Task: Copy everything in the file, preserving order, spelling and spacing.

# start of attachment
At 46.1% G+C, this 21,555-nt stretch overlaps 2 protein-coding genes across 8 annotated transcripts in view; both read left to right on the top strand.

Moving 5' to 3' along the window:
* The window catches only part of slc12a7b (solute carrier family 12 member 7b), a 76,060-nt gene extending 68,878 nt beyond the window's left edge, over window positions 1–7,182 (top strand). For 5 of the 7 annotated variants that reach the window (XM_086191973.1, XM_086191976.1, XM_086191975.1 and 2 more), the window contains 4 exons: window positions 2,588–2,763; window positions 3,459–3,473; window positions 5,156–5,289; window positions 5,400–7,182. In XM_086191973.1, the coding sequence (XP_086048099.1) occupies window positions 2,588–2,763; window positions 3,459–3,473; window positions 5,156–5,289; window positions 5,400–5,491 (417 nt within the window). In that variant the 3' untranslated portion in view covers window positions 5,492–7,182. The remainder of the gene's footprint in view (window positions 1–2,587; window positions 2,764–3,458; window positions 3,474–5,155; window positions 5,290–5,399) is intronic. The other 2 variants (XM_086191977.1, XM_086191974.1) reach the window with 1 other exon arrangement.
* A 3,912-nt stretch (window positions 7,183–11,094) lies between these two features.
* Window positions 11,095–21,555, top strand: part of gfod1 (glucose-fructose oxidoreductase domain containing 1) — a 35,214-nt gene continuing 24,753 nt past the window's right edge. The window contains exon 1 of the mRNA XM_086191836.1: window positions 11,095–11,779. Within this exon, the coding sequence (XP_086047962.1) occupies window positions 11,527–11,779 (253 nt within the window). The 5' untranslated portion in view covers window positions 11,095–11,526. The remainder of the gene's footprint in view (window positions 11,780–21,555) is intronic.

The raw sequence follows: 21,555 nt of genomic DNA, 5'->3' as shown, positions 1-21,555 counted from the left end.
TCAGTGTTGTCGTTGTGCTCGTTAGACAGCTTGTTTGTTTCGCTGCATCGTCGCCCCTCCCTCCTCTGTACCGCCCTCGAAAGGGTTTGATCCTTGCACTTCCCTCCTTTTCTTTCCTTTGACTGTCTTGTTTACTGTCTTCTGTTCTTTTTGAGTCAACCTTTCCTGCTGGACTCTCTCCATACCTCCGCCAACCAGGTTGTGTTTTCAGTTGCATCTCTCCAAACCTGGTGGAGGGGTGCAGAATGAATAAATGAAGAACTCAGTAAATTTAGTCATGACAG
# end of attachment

At 46.1% G+C, this 21,555-nt stretch overlaps 2 protein-coding genes across 8 annotated transcripts in view; both read left to right on the top strand.

Moving 5' to 3' along the window:
* The window catches only part of slc12a7b (solute carrier family 12 member 7b), a 76,060-nt gene extending 68,878 nt beyond the window's left edge, over window positions 1–7,182 (top strand). For 5 of the 7 annotated variants that reach the window (XM_086191973.1, XM_086191976.1, XM_086191975.1 and 2 more), the window contains 4 exons: window positions 2,588–2,763; window positions 3,459–3,473; window positions 5,156–5,289; window positions 5,400–7,182. In XM_086191973.1, the coding sequence (XP_086048099.1) occupies window positions 2,588–2,763; window positions 3,459–3,473; window positions 5,156–5,289; window positions 5,400–5,491 (417 nt within the window). In that variant the 3' untranslated portion in view covers window positions 5,492–7,182. The remainder of the gene's footprint in view (window positions 1–2,587; window positions 2,764–3,458; window positions 3,474–5,155; window positions 5,290–5,399) is intronic. The other 2 variants (XM_086191977.1, XM_086191974.1) reach the window with 1 other exon arrangement.
* A 3,912-nt stretch (window positions 7,183–11,094) lies between these two features.
* Window positions 11,095–21,555, top strand: part of gfod1 (glucose-fructose oxidoreductase domain containing 1) — a 35,214-nt gene continuing 24,753 nt past the window's right edge. The window contains exon 1 of the mRNA XM_086191836.1: window positions 11,095–11,779. Within this exon, the coding sequence (XP_086047962.1) occupies window positions 11,527–11,779 (253 nt within the window). The 5' untranslated portion in view covers window positions 11,095–11,526. The remainder of the gene's footprint in view (window positions 11,780–21,555) is intronic.

The raw sequence follows: 21,555 nt of genomic DNA, 5'->3' as shown, positions 1-21,555 counted from the left end.
TCAGTGTTGTCGTTGTGCTCGTTAGACAGCTTGTTTGTTTCGCTGCATCGTCGCCCCTCCCTCCTCTGTACCGCCCTCGAAAGGGTTTGATCCTTGCACTTCCCTCCTTTTCTTTCCTTTGACTGTCTTGTTTACTGTCTTCTGTTCTTTTTGAGTCAACCTTTCCTGCTGGACTCTCTCCATACCTCCGCCAACCAGGTTGTGTTTTCAGTTGCATCTCTCCAAACCTGGTGGAGGGGTGCAGAATGAATAAATGAAGAACTCAGTAAATTTAGTCATGACAG